• February 21, 2012 at 9:49 pm

    Hi, Georgia Tech will be building a BSL colony to treat >1000lbs of food waste per day. Please email me if you know of a good way to scale up the system for self harvesting and automatic feeding of Tilapia.


  • June 21, 2012 at 5:46 am

    Hi Jerry,
    I live in Nottingham, UK. This year, so far the maximum temperature has not exceeded 75F apart from maybe 3 days. Am I therefore unlikely to find BSF in the wild. If they are not present how do I obtain larvae and do I have a reasonable chance of keeping them alive and fuctioning? I am going to build a greenhouse for an aquaponic system and BSF seem like an ideal solution to help the feeding process and closing that loop of recycling all the waste products we produce. Do you recommend using them for the disposal of human manure? I have another three thousand questions but that is a good start. I really appreciate all the effort you have put into this and your campaign for sane and ecologically sound recycling of waste.

  • June 21, 2012 at 1:17 pm

    Dear Adrian,

    I have heard from Dr. Rakocy (UVI aquaponics system) that when tilapia eat duckweed, the tilapia lost weight. We sticks with a commerical feed. I also heard from somewhere that BSL have too much chitin so they may have to rendered. We plan to render ours in a solar cooker (heat) to remove the protein fraction and adding base to raise the pH and remove the fat fraction. I am not sure how to remove the chitin after heating and pH adjustment yet.

  • June 22, 2012 at 5:19 pm

    Thanks Steven for that info. I am always dubious about using a species that is not indigenous to the area if it is to feed a local species.

  • July 23, 2012 at 6:25 pm

    Hi There:

    I have just solved a huge mystery with your picture above… I was VERY concerned that my compost bin was WRITHING with creatures I had never seen before! They all crawled out a few days ago and I was able to take some good pictures. In all of the years that I have had my bin, I have never seen these larvae! I am located in Fairfield, CT, USA, and would love to send you my pictures for your confirmation… could not figure out how to do that on your map…

  • July 24, 2012 at 11:22 am

    @Adrian, I think BSL occur widely already. I know they occur in Atlanta, so no problem for us using it. In my comment, it should read ‘He sticks’, not ‘We sticks’. We plan on using the larvae after rendering.

    @Liz –

  • July 24, 2012 at 11:25 am

    Hi Liz,

    Thanks for letting us know that there are BSF in CT. That is big news and somewhat unexpected on my part. It would be great if you would send us photos. Here’s a topic from our forum that will give you some guidelines:

    If you like you can post your photos and info in the “Range and Identification” section of the forum here:

    Here are directions for posting photos on the forum. In the first link above you’ll find an email address to send a photo if that’s all you want to do.

    We really do appreciate your efforts to share this with us. :)

  • July 24, 2012 at 11:29 am

    @ Jerry and Liz, I sent a photo in my comment. Here it is again.

  • July 24, 2012 at 11:44 am

    Yay! I am so excited to solve the mystery with the help of a composting friend… Still not sure how they got into my closed tumbler, but they LOVED the moist environment in there, and made quick work of the fruit/veggie/coffee ground diet I gave to them! I threw a few handfuls of compost “accelerator” (or something like that) into the bin this year…. found the bag in the garage, and know that it has been there for 8-10 years. Would there be any chance that eggs would have been in there???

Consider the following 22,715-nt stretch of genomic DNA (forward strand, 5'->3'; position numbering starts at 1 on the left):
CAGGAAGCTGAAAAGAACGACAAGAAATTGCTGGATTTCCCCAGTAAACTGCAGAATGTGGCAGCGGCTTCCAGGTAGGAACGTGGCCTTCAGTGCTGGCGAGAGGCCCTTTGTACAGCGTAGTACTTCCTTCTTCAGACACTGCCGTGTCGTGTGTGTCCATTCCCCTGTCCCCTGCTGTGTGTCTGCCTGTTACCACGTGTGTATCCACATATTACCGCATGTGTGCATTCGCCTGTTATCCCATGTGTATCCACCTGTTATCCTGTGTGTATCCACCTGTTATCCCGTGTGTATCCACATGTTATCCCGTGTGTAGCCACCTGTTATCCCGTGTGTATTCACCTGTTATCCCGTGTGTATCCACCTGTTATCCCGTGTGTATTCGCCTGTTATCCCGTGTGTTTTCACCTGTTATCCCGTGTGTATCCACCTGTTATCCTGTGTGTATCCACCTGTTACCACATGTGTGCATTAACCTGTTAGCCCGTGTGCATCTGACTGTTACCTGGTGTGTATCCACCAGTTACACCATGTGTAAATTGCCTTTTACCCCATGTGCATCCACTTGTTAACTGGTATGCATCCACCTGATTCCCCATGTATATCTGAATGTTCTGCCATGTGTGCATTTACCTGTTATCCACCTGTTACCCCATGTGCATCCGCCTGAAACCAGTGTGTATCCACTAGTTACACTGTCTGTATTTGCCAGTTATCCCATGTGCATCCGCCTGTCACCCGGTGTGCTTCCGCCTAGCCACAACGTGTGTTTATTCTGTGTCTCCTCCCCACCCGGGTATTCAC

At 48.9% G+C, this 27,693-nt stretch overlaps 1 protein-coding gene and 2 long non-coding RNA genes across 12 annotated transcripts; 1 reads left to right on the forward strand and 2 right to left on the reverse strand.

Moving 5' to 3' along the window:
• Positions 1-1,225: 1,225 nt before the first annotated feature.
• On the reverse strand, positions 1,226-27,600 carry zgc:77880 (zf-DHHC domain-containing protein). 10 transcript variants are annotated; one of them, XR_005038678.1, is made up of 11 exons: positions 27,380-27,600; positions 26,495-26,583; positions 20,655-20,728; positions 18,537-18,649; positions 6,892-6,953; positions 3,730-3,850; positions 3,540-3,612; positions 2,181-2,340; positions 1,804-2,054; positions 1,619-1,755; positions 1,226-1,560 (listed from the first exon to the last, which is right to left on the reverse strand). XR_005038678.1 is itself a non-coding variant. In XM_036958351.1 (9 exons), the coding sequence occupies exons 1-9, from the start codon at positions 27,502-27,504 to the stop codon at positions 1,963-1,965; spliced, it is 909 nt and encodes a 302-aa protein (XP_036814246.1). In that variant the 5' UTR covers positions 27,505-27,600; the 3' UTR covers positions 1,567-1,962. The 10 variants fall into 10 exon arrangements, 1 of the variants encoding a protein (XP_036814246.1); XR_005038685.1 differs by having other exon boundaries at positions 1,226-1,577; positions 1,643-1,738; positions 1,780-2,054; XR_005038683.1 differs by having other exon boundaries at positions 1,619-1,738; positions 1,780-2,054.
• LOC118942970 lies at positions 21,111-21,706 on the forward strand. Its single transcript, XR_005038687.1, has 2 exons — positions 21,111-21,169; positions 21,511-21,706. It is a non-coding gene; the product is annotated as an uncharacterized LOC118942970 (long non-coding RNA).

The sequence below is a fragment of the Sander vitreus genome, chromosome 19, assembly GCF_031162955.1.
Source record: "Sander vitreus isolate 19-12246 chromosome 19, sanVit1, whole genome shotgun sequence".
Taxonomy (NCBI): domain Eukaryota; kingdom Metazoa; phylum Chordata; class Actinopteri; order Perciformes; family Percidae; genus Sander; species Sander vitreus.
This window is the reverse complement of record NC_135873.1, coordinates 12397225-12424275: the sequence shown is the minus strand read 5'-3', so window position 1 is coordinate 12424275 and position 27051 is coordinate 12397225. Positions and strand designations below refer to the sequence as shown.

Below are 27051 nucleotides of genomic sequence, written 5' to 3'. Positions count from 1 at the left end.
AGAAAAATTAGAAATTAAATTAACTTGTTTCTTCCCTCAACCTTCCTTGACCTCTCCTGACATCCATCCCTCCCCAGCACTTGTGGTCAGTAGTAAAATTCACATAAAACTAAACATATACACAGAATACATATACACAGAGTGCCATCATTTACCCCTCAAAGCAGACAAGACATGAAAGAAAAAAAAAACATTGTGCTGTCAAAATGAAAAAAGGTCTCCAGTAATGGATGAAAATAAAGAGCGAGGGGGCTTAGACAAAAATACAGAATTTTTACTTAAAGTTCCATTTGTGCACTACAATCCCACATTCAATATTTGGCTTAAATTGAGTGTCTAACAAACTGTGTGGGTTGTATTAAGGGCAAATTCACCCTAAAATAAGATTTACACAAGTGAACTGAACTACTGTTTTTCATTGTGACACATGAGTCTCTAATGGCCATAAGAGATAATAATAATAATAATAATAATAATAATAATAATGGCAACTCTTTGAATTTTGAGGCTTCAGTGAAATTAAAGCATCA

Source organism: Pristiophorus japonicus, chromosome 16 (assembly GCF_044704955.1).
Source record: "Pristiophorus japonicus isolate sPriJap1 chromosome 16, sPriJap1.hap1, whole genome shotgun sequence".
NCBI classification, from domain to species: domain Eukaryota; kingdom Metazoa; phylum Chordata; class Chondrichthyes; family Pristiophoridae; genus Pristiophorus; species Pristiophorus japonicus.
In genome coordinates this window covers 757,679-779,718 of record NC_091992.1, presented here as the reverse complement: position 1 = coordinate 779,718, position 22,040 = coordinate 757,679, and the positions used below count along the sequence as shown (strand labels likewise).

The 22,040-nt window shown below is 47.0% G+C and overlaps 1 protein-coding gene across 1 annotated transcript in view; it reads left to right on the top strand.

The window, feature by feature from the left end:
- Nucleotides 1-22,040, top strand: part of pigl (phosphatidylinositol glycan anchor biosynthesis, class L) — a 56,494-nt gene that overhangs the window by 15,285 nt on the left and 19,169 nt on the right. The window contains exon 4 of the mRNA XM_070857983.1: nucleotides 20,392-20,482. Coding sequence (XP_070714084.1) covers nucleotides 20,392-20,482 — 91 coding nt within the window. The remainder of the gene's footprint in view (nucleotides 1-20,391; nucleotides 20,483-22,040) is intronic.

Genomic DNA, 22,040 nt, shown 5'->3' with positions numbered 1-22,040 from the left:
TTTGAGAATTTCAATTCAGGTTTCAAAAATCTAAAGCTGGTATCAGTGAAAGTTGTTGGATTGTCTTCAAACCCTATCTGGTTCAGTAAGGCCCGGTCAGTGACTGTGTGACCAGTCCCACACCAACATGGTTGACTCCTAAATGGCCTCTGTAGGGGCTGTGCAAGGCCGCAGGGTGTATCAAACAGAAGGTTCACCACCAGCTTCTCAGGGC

I will upload photos when I get home from work tonight. I am 99% certain they are BSF larvae!

    • July 24, 2012 at 11:51 am


      The BSF females don’t have to enter the container, they can simply lay their eggs on the outside of it and the larvae are so tiny when they hatch that they can easily find a way in. If you regularly observe the unit you’ll eventually see clusters of BSF eggs. You would most likely find them in protected areas like cracks or corners. From what you describe it does seem like you have BSF.

  • July 25, 2012 at 7:40 pm

    Hi Liz

    I help out on the forums and if you’re having problems posting a photo drop us an email at

    I check this daily so should be able to help you out fairly quickly

    Mike aka BW

  • August 16, 2012 at 10:23 pm

    Hi! I constantly find BSF larvae crawling on my kitchen floor. Considering I only see one at a time, I wouldn’t call it an infestation. It appears as though they are coming from under the stove. I’m not sure how they are getting in as my house is completely carpeted except the kitchen. I don’t compose or leave food out. I understand their importance to our world, thanks to this blog. But frankly, the little guys creep me out. Can you offer a solution to this problem?

    • August 17, 2012 at 11:17 pm

      Hi Anja,

      Are you sure they’re BSF? A photo would help us ID it. The larvae are eating something, especially if you’re seeing large pale or dark colored individuals, but without more information I can’t even guess.

  • October 22, 2012 at 1:26 am

    Thank you for posting this! I had never seen a BSF until we can across some in our dog’s food outside. I was so worried that it something dangerous and disease infested!

  • July 2, 2014 at 4:56 pm

    I was searching for energy and came across your About This Blog | Black Soldier Fly Blog page. My greatest worry is sustainable energy, unless we end climate change the planet is going to be in dire trouble.
    I am amazed scientists are not looking at using more renewable energy like Ocean Current Turbines similar to If we dont fix this problem soon its going to get out of control.
    Have a nice day, Bownds